Improved computer security is on the horizon for both businesses and individual users willing to adopt an alternative to passwords. Yet, despite the growing disdain for the cumbersome process of creating and entering passwords, the transition toward a future without them is gaining traction at a surprisingly slow pace.
The identity and access management space consensus solidly supports the notion that passwords are not the most secure way to protect data. Look no further than this year’s Verizon Data Investigations Breach Report for proof. It found that 32% of the nearly 42,000 security incidents involved phishing, and 29% involved stolen credentials.
Moreover, there are numerous instances where users are warned to change their passwords due to exposure in a security incident. These findings underscore the need for authentication methods that do not rely on passwords.
Two buzzwords used for the concept of eliminating passwords are passwordfree and passwordless authentication. These two terms, while similar, are not the same thing. They both suggest gaining access to digital content without entering passwords, however. The key difference is the technology invoked to eliminate password usage.
More than just improving the user experience, several organizational requirements drive the shift toward eliminating passwords, according to Mesh Bolutiwi, director of Cyber GRC (Governance, Risk, and Compliance) at CyberCX.
“These include a strong emphasis on reducing data breaches, improving overall security posture, and reducing long-term support costs tied to password management,” he told TechNewsWorld.
Security More Essential Than Convenience
Passwordless solutions also improve user authentication and scalability for businesses by providing a more efficient way to meet applicable regulatory and compliance requirements.
He added that the rapid growth and sophistication of mobile computing devices have also played a significant role in purging passwords. Traditional authentication methods often fall short on these devices.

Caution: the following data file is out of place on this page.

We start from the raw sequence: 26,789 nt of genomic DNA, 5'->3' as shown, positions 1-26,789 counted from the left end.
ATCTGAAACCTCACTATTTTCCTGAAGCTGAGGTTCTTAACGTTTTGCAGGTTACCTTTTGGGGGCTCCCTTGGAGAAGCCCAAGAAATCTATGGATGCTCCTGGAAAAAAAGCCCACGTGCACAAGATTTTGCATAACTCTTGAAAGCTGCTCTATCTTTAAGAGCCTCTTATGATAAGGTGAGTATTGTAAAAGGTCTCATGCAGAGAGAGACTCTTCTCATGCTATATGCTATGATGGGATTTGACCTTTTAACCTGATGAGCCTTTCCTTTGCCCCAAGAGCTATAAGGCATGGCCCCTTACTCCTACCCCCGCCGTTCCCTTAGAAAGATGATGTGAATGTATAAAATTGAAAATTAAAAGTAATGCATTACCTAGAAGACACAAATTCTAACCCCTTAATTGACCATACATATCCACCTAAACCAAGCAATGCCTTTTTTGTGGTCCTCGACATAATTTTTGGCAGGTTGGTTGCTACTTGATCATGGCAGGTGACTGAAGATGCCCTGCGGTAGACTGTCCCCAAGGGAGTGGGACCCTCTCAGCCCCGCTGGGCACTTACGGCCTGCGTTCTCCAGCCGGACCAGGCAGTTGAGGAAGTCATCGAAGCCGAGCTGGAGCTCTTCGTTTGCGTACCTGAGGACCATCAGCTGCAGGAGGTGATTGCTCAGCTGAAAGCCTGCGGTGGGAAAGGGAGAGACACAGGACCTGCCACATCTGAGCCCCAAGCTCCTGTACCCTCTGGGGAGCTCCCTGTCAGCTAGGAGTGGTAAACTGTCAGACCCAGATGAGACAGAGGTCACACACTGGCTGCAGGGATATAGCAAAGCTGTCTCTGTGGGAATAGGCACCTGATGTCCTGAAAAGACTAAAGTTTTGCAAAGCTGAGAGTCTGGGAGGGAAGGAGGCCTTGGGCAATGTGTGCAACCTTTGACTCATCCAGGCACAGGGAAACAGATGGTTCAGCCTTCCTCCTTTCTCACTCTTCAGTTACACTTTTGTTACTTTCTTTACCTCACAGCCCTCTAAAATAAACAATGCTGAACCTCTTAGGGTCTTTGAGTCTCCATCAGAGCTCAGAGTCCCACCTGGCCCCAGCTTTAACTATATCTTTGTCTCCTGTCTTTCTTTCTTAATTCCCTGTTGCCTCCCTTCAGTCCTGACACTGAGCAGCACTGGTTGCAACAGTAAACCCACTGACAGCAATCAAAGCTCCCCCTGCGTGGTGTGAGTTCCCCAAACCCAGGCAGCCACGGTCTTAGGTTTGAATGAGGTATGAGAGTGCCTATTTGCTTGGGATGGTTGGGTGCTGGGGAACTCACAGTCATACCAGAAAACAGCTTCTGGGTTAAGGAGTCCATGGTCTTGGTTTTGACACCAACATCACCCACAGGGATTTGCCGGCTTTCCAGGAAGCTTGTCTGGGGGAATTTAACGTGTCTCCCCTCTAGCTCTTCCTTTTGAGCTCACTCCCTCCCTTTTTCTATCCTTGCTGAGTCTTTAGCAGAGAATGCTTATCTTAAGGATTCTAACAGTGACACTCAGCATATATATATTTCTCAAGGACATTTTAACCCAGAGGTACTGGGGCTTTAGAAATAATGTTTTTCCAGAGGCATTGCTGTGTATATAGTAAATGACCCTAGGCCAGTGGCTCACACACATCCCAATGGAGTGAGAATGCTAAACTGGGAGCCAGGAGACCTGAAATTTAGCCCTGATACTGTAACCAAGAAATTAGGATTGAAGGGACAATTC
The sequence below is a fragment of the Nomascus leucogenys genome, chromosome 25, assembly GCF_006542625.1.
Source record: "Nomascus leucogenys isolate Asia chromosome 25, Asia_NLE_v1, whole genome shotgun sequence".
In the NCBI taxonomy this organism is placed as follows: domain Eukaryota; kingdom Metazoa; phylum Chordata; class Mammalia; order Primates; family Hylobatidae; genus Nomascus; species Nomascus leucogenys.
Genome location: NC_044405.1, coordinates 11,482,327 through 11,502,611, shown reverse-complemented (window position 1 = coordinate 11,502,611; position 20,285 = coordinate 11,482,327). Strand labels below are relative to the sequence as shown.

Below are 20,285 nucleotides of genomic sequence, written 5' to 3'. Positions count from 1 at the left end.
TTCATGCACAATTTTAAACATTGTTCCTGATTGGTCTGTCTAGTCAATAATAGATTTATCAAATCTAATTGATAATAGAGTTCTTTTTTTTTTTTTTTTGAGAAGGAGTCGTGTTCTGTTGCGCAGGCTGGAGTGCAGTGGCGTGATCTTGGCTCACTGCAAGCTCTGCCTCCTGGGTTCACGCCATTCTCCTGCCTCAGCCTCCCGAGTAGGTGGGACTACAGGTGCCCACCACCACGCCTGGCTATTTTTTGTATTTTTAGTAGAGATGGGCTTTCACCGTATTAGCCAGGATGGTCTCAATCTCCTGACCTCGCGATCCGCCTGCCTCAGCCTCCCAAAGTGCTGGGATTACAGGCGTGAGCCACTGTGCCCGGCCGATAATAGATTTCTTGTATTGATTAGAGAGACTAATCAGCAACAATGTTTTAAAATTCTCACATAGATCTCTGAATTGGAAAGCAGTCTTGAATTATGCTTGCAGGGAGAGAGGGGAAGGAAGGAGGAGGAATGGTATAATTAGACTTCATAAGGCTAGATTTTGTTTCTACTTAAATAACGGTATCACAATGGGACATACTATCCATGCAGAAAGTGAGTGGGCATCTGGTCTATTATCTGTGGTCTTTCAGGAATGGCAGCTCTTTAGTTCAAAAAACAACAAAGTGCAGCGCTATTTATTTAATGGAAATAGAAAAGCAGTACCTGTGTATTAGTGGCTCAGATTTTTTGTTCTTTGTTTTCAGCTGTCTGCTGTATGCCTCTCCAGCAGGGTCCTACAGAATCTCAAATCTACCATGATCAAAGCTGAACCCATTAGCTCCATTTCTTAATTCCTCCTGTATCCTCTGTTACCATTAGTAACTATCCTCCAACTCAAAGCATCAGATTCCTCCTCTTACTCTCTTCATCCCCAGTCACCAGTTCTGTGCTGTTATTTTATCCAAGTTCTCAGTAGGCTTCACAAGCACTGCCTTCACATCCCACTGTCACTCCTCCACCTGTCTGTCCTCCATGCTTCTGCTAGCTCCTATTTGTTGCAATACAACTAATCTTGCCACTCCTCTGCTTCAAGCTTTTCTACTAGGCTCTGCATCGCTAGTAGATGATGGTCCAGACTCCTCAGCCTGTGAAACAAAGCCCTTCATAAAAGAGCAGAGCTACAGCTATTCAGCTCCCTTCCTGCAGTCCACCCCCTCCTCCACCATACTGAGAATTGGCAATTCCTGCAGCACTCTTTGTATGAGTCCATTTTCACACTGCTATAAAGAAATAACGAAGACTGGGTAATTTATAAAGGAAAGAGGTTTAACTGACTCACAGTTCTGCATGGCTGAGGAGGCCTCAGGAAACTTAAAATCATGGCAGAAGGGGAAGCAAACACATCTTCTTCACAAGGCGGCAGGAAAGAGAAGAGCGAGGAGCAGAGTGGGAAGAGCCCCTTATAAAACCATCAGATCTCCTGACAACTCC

Ironically, that factor is prompting the increased use of mobile devices to facilitate passwordless authentication. While businesses are becoming more vulnerable to password-based attacks, only a few have the means to defend against them.
Passwords are highly vulnerable to cyberattacks that are deceptively subtle and take various forms. Using passwordless authentication minimizes this risk.
Big Tech Pushing Passwordless Solutions
Google and Microsoft are paving the way for password alternatives.
Google unleashed an open beta for passkeys on Workspace accounts in June. It allows organizations to allow their users to sign in to a Google Workspace or Google Cloud account using a passkey instead of their usual passwords.
Passkeys are digital credentials tied to user accounts, websites, or applications. Users can authenticate without entering a username or password or providing any additional authentication factor.
Microsoft’s Authenticator technology lets users sign in to any Azure Active Directory account without a password. It uses key-based authentication to enable a user credential that is tied to a device. The device uses a PIN or biometric. Windows Hello for Business uses a similar technology.
Better Though Not Flawless
Passwordless authentication is not immune to malware, man-in-the-browser, and other attacks. Hackers can install malware specifically designed to intercept one-time passcodes (OTPs), for instance, using workarounds.
“While passwordless authentication offers a robust authentication solution, it is not entirely impervious to attacks. The risks often hinge on the method employed, be it biometrics or hardware tokens,” said Bolutiwi.
It effectively sidesteps the pitfalls of stolen credentials. Still, it is not without its own risks, such as the potential theft of hardware devices, tokens, or the spoofing of biometric data, he added.